Leaders of Albuquerque-area health systems on Monday said they weren’t quite ready to embrace the CDC’s new guidelines for fully vaccinated people — but guidance for vaccinated New Mexicans may be coming soon.
The CDC on Monday released public health recommendations for fully vaccinated people, which include that they can congregate with each other.
The recommendations come as a growing number of New Mexicans have received the COVID-19 vaccine, and there is a declining number of COVID cases in the state. New Mexico reported 126 new COVID cases and three additional deaths on Monday, which was the smallest number of deaths in a day since late October.
During a teleconference Monday, top physicians at Albuquerque-area hospitals said they will meet together Tuesday to discuss a consistent message for New Mexicans who have received their COVID-19 vaccine. The CDC’s new recommendations say that after getting vaccinated, people can gather indoors without masks or physical distancing with other vaccinated people, or unvaccinated people in limited circumstances.
The CDC is advising that people continue to wear masks and physically distance in public places even after being vaccinated.
Dr. Rohini McKee, the chief quality and safety officer for University of New Mexico Hospital, urged all people to continue wearing masks and avoiding indoor gatherings.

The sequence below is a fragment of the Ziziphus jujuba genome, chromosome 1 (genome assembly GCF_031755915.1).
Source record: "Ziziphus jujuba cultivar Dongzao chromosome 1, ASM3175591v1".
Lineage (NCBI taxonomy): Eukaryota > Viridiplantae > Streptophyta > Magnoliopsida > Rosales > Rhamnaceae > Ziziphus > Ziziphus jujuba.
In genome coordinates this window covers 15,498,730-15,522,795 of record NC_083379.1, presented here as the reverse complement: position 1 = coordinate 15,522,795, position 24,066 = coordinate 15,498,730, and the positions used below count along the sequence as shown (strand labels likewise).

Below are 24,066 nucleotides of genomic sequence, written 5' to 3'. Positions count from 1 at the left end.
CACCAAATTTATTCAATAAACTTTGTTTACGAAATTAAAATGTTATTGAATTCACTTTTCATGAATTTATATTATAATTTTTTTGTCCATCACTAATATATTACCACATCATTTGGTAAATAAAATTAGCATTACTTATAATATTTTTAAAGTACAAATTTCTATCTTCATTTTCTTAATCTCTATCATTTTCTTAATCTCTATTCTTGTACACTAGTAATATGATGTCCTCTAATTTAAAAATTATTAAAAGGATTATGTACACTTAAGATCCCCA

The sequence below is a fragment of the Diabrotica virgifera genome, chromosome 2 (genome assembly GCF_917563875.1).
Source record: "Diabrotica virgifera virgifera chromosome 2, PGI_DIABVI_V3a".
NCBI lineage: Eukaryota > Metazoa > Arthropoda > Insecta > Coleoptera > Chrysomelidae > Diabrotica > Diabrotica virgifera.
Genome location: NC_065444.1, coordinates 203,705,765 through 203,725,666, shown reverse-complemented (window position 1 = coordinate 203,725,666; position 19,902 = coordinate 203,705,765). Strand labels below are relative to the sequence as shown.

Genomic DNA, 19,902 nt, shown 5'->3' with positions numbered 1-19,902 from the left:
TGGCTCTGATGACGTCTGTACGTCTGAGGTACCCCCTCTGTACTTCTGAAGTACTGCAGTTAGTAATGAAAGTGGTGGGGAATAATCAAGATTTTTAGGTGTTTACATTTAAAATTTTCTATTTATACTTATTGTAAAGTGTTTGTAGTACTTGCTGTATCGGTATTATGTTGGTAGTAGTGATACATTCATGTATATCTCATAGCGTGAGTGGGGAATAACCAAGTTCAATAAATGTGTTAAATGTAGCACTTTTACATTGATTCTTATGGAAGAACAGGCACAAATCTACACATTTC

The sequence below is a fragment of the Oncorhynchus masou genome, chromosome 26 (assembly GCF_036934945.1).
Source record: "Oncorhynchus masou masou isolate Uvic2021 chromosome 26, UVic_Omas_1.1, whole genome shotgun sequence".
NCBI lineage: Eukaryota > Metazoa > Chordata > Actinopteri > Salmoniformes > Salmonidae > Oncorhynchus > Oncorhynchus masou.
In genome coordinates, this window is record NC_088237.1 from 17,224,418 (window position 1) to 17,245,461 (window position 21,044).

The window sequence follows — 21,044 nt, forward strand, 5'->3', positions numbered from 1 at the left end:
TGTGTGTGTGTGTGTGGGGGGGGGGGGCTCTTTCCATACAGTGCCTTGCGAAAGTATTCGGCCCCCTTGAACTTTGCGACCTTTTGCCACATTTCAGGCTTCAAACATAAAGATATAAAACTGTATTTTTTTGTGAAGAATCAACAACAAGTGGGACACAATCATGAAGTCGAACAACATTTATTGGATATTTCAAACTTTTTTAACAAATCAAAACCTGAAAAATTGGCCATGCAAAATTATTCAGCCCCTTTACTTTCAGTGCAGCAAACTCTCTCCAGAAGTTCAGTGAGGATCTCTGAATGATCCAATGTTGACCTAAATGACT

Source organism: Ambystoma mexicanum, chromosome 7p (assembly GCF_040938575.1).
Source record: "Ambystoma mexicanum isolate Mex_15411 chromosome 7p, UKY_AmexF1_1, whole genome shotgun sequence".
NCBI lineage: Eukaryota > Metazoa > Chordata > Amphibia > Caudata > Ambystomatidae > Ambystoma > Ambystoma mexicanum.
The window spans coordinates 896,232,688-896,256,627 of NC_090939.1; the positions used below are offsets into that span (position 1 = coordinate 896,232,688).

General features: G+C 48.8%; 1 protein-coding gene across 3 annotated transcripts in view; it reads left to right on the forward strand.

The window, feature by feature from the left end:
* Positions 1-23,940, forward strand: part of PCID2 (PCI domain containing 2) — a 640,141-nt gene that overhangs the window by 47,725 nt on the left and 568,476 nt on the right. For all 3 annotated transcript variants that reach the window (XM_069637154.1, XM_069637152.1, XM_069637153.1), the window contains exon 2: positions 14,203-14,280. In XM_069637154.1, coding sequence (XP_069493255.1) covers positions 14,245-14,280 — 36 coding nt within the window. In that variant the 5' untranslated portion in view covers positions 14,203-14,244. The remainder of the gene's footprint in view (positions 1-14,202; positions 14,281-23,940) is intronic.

“To stop those behaviors now would be like stopping at the 24th mile of the marathon. We don’t want to do that,” she said. “We have all sacrificed so much to get here, so we urge you to hang in there a little bit longer.”
The demand for vaccines currently far outweighs the supply, leaving most people waiting.
In New Mexico, a little more than 25% of people older than 16 have been at least partially vaccinated and 14.5% have received both doses, according to a state vaccine dashboard. The CDC says that a person is fully vaccinated two weeks after their second dose of the Pfizer and Moderna vaccines or two weeks after the single shot of the Johnson & Johnson vaccine.
Health care officials have said that the number of vaccines administered in New Mexico has already contributed to a downturn in COVID cases.
There were 136 patients hospitalized with COVID on Monday, which Dr. Vesta Sandoval, the chief medical officer at the Lovelace Health System called “remarkable.”
“Our numbers have come down, we want to keep them there,” she said. “We want to keep it up, so please stay consistent and please seek out a vaccine.”
Despite the positive statistics, McKee expressed concerns that changing behavior now could increase the spread of coronavirus variants.
“While the vaccines are here and we are doing a great job as a state getting shots into arms, we know there are a lot of variants stirring,” she said. “It is almost as if we are in a race to vaccinate the population before any variants can cause any more mischief.”